SIMI VALLEY, California -- The second Republican presidential debate is set for September 16th at the Ronald Reagan Presidential Library in Simi Valley, California. The debate will air on CNN, and similar to the first FOX News-sponsored debate in Cleveland, Ohio, it will be split into primetime and pre-primetime groups based on averaged polling numbers.
The primetime group will consist of no more than 10 candidates.
Scott Walker at first GOP presidential debate in Cleveland
Some have called Governor Scott Walker's performance in the first debate in Cleveland lackluster -- so has that criticism and the rise of Donald Trump, who is now the GOP front-runner, inspired Walker to reinvent himself on the campaign trail?
Following the first GOP presidential debate on August 6th, Walker has seen his support slip in some polls.
But when it comes to presidential politics, it can be best to think of the race for the White House like the stock market.
"It goes up. It goes down. It can be volatile," Mordecai Lee, a professor at UW-Milwaukee said.
Public opinion polls can be a bit like a "bear" or "bull" market too.
Suffolk University poll
Governor Walker, an early favorite, has fallen in the polls following the first presidential debate.
"The myth has grown since the evening of the debate. The evening of the debate he wasn't that impressive, but he didn't have any gaffes," Lee said.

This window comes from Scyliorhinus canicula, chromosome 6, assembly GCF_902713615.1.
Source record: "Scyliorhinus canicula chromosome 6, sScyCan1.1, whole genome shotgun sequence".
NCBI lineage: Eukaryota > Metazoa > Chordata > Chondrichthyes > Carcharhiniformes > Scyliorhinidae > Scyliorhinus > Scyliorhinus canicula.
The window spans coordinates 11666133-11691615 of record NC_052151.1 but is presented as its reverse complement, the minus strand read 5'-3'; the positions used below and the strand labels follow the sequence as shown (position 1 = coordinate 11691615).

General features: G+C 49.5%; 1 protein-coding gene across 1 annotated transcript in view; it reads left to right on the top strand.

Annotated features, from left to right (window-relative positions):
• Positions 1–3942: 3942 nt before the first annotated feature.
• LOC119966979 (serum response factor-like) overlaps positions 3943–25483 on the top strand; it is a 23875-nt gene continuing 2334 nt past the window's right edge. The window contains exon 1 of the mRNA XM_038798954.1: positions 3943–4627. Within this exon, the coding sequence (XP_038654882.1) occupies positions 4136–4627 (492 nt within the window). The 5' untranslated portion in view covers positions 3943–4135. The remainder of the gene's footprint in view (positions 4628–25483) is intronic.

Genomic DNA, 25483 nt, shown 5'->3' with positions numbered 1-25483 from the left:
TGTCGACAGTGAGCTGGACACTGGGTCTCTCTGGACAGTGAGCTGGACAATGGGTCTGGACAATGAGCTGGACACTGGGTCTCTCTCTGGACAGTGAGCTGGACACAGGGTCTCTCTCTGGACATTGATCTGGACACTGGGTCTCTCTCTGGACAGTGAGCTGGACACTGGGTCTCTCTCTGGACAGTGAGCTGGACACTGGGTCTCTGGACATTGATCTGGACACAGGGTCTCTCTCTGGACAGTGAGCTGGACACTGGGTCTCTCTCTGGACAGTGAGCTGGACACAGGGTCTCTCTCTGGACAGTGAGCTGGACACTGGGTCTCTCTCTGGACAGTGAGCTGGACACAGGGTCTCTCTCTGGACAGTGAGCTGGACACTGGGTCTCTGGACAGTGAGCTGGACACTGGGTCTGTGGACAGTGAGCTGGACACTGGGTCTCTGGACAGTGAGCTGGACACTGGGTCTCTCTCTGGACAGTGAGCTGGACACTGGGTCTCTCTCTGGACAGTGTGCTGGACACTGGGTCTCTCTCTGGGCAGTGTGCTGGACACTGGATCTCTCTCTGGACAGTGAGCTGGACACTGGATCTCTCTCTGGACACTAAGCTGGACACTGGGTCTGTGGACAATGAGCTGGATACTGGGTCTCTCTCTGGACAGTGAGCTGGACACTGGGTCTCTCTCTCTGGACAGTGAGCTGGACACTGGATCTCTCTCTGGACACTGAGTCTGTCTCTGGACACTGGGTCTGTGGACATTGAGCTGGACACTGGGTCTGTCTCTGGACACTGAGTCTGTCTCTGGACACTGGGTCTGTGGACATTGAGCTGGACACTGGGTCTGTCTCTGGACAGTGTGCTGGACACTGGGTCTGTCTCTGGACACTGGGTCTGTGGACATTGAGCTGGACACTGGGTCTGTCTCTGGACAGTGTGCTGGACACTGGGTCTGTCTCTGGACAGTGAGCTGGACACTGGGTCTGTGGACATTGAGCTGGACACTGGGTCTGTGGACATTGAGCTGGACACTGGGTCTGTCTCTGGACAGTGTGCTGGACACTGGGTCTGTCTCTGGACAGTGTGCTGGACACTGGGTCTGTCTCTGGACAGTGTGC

Lee says pundits' assessments of Walker's performance in that first debate have gotten harsher.
"They went from unimpressive, to free fall, to weak, to fading in the polls, to not showing that he's got it -- and it's just been amazing how the narrative has changed," Lee said.
That's why it may feel as though Walker has been tweaking his tone a bit lately on the campaign trail.
"Politics is branding. He's trying to change his game a little bit and be a little stronger -- be more in control of his own image and not let others define who he is," Brian Bennett with STIR Marketing said.
Walker has also been sharing his policies as it relates to the hot topics in this race, such as immigration and foreign policy -- speaking out against President Barack Obama's proposed nuclear deal with Iran, and telling voters if he is elected, the U.S. would aggressively confront “radical Islamic terrorism."
Gov. Scott Walker on the political soapbox at the Iowa State Fair
"There's a lot of things that any brand really needs to do in order to be successful, right? You need to be top of mind. So that speaks to the way he's coming out with position papers. He wants to be in front of the news," Bennett said.
Lee says he thinks Walker is fine tuning his campaign -- but says he's not throwing the play book out the window.
"There's no doubt that in the last couple of weeks he's tried to show a little more heat, a little more passion, a little more detail, but I don't think he's changing very much," Lee said.
Another thing to keep in mind when it comes to the latest polls, Lee says door-to-door retail campaigning tends to work well with Iowa caucus-goers, and he says that style of campaigning is one of Governor Walker's strengths.